As the Man Thinketh: Serenity
“Self-control is strength; Right Thought is mastery; Calmness is power.”
~ James Allen
In 1902, James Allen wrote a small book, As the Man Thinketh and introduced the philosophy that thoughts are the sum of man’s character. His book received great acclaim. Just as the New Thought movement, his book focused on positive thinking as a way to understand the human condition. The connection between the mind and body was phenomenal in regard to his findings and experiments.
In the last section, “Serenity,” Allen discusses the characteristics of an “ideal” man. This is a man who reaches complete wisdom and awareness of self and others. In his words, [serenity] is “the result of long and patient effort in self-control. Its presence is an indication of ripened experience, and of a more than ordinary knowledge of the laws and operations of thought.”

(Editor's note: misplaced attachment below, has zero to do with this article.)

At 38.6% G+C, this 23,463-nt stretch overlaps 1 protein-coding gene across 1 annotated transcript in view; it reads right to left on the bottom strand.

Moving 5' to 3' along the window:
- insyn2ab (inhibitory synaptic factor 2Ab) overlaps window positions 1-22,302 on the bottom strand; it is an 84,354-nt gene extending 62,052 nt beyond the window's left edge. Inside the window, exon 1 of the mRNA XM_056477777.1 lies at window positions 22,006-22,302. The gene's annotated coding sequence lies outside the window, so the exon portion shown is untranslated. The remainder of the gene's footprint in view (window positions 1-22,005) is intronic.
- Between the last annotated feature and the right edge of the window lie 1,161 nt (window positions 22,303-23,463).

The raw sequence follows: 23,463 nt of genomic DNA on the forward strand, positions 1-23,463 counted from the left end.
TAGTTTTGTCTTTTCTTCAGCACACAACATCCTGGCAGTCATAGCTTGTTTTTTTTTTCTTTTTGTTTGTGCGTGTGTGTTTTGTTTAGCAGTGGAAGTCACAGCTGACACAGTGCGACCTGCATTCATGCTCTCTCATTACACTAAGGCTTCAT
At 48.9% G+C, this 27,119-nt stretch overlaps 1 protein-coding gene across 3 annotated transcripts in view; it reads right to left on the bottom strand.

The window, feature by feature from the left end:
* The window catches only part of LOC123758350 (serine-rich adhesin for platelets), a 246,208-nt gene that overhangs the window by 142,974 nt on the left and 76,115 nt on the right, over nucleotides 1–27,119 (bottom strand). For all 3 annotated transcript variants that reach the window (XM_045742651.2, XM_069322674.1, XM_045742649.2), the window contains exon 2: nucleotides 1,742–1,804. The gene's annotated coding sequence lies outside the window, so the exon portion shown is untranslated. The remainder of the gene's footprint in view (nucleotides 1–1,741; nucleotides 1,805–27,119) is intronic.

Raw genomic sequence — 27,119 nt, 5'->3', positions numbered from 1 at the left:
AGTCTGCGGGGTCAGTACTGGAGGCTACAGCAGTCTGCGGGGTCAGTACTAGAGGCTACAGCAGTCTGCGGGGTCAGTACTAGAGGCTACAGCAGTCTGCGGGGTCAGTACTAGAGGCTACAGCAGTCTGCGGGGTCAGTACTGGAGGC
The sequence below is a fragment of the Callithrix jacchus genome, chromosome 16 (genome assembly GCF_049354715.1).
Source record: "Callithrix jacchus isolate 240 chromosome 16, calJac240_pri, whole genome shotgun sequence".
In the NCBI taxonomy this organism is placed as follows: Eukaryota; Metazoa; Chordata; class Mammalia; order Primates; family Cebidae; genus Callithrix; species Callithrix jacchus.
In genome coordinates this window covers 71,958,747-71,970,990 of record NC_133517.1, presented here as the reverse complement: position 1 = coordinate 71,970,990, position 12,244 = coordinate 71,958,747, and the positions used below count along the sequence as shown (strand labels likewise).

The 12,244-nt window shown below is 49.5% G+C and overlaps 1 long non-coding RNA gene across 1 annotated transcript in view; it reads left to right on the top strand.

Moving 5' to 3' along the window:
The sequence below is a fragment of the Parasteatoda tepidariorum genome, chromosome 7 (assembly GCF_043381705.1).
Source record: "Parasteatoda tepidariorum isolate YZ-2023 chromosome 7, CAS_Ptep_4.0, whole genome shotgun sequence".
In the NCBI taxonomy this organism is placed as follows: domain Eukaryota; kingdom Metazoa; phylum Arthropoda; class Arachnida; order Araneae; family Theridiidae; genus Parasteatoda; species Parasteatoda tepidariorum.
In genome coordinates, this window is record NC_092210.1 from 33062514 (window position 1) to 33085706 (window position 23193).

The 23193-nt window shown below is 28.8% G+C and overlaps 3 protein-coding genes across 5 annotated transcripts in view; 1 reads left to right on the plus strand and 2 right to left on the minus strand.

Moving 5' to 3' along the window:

Throughout his book, Allen discusses the importance of “right thinking.” Man must be in “right thinking” in order to lift his thoughts. Otherwise, he cannot hope to understand himself, others, let alone have any positive effect on his circumstances, aspirations, or reach his vision.
However, calmness is the key to reaching serenity. As Allen explains “As he develops a right understanding, and sees more and more clearly the internal relations of things by the action of cause and effect, he ceases to fuss and fume and worry and grieve, and remains poised, steadfast, serene. This process enables man to evolve and adapt to others needs.
A serene man is a spiritual man. In this way, he is someone who others look to for guidance, assurance, and wisdom. Others will seek his advice for business endeavors because he is amicable and easy to deal with.
Also, Allen compares the serene man to those who have done the opposite with their lives. As he exclaimed, “"How many people we know who sour their lives, who ruin all that is sweet and beautiful by explosive tempers, who destroy their poise of character, and make bad blood!” While there may truth in that statement, many people place somewhere in the middle. A “work-progress.” It is difficult to achieve absolute serenity in one’s lifetime. Though, it is indeed, a noble vision.